Kaiapoi Turning to Salt – No Water = NO FISH

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    Allan Burgess

    No Water in River = NO FISH
    Let’s take a look at what happened to the Ashburton River for a moment. I once talked about salmon fishing in the Ashburton River with an older bloke who was doing some work on my 4WD Toyota.

    He told me that as a youngster he could remember a day when as many as 200 salmon were caught at the mouth of the Ashburton River. Back in 1978 a huge salmon was caught at the Ashburton River mouth. It weighed 43 lb (19.5 kg).

    Alas nowadays the Ashburton is a shadow of its former self with the North Branch completely drying up over summer. Abstraction for irrigation has all but reduced this once mighty salmon river to a trickle. It is currently running at less than 15 cumecs (17 November 2017). There has also been far too much gravel removed from the riverbed which adversely alters the natural environment.

    Some sea-run brown trout still run up through the river mouth when conditions permit – which isn’t very often nowadays. Mostly the lower river seeps through the shingle bank into the sea through the closed river mouth making it impossible for trout and salmon to enter from the sea. What has happened to the fishing in the Ashburton River isn’t Rocket Science. No water in the river = NO FISH.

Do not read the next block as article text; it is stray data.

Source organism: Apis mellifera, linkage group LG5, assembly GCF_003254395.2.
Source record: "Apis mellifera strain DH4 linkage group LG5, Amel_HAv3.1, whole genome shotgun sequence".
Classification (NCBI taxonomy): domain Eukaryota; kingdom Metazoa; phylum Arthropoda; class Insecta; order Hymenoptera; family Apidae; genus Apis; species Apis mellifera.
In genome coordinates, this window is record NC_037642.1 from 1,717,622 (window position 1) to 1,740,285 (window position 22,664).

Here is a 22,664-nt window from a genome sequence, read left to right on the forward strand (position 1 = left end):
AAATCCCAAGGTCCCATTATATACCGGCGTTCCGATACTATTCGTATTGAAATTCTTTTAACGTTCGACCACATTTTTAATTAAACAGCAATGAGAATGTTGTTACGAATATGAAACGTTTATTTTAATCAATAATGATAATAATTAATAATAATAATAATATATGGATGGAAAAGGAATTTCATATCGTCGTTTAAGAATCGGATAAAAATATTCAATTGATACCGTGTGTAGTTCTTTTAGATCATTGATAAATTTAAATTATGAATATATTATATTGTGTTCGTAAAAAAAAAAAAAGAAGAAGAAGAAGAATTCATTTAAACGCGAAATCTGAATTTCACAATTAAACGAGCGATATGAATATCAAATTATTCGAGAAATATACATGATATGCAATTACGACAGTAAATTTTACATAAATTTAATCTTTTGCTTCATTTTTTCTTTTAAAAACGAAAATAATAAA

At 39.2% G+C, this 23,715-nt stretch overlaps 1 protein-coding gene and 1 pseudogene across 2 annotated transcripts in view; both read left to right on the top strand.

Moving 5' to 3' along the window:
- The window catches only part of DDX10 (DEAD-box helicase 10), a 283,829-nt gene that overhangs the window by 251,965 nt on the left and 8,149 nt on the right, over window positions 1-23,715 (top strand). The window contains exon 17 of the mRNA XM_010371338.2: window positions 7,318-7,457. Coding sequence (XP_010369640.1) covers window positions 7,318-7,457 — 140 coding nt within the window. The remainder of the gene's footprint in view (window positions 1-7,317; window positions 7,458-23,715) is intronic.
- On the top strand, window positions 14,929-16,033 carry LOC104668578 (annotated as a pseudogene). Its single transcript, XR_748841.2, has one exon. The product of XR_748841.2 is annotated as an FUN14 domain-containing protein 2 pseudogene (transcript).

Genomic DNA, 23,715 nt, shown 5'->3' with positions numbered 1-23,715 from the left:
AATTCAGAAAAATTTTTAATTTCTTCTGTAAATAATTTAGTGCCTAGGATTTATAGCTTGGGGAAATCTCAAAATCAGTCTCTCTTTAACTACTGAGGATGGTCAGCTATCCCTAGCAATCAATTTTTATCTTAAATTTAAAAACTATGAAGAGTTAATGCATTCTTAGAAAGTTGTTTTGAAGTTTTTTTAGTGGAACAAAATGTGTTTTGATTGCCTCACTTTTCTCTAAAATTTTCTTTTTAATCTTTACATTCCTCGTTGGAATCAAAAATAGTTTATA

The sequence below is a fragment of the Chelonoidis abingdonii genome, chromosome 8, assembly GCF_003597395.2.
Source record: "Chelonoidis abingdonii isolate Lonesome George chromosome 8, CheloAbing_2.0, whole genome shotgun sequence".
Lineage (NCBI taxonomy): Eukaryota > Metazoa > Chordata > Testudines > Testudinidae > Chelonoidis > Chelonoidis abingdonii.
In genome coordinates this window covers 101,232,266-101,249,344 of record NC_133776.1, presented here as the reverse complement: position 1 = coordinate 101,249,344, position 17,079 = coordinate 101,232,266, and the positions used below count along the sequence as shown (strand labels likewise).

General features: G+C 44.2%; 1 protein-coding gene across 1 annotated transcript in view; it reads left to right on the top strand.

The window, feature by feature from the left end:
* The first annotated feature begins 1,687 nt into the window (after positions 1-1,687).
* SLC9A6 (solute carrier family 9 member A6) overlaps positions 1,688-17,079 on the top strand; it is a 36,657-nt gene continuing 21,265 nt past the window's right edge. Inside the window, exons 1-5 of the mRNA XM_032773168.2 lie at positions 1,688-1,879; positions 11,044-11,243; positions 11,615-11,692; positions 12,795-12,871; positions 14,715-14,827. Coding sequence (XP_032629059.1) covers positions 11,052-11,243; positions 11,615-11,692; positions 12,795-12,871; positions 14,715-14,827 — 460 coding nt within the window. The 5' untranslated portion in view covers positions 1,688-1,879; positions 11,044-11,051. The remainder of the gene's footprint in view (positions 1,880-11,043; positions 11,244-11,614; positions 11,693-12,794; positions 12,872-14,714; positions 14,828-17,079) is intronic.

The exact same process used to destroy the once highly productive Ashburton River salmon runs is now being steadily applied to the Kaiapoi, the Waimakariri, and many other once splendid trout and salmon rivers. Far too much water is being taken for irrigation. It also means pollution doesn’t get flushed as quickly. River mouths become blocked preventing trout and salmon entering from the sea to spawn.

    Canterbury’s Kaiapoi River is turning to salt – Stuff Article by Charlie Mitchell – 16 November 2017

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